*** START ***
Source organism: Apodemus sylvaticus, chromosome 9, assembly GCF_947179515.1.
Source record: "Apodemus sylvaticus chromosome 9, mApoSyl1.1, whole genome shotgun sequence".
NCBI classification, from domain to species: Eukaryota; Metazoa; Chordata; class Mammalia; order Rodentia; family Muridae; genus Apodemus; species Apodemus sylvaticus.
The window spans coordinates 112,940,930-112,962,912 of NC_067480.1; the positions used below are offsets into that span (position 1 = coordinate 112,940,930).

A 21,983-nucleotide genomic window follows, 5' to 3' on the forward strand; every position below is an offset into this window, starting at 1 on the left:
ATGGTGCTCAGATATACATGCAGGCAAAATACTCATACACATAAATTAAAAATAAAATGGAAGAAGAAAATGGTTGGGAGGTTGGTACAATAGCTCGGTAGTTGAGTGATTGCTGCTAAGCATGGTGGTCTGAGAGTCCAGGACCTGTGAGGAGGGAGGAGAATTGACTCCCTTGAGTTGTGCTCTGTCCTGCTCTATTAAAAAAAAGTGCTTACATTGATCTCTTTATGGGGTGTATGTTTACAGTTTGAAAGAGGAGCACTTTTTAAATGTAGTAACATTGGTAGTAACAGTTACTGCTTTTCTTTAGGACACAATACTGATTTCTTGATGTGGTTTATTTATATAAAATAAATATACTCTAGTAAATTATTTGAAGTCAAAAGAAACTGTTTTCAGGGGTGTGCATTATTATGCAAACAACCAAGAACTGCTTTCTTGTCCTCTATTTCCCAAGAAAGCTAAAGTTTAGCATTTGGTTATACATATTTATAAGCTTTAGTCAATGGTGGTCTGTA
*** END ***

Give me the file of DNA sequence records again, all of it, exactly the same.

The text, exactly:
Source organism: Apodemus sylvaticus, chromosome 9, assembly GCF_947179515.1.
Source record: "Apodemus sylvaticus chromosome 9, mApoSyl1.1, whole genome shotgun sequence".
NCBI classification, from domain to species: Eukaryota; Metazoa; Chordata; class Mammalia; order Rodentia; family Muridae; genus Apodemus; species Apodemus sylvaticus.
The window spans coordinates 112,940,930-112,962,912 of NC_067480.1; the positions used below are offsets into that span (position 1 = coordinate 112,940,930).

A 21,983-nucleotide genomic window follows, 5' to 3' on the forward strand; every position below is an offset into this window, starting at 1 on the left:
ATGGTGCTCAGATATACATGCAGGCAAAATACTCATACACATAAATTAAAAATAAAATGGAAGAAGAAAATGGTTGGGAGGTTGGTACAATAGCTCGGTAGTTGAGTGATTGCTGCTAAGCATGGTGGTCTGAGAGTCCAGGACCTGTGAGGAGGGAGGAGAATTGACTCCCTTGAGTTGTGCTCTGTCCTGCTCTATTAAAAAAAAGTGCTTACATTGATCTCTTTATGGGGTGTATGTTTACAGTTTGAAAGAGGAGCACTTTTTAAATGTAGTAACATTGGTAGTAACAGTTACTGCTTTTCTTTAGGACACAATACTGATTTCTTGATGTGGTTTATTTATATAAAATAAATATACTCTAGTAAATTATTTGAAGTCAAAAGAAACTGTTTTCAGGGGTGTGCATTATTATGCAAACAACCAAGAACTGCTTTCTTGTCCTCTATTTCCCAAGAAAGCTAAAGTTTAGCATTTGGTTATACATATTTATAAGCTTTAGTCAATGGTGGTCTGTA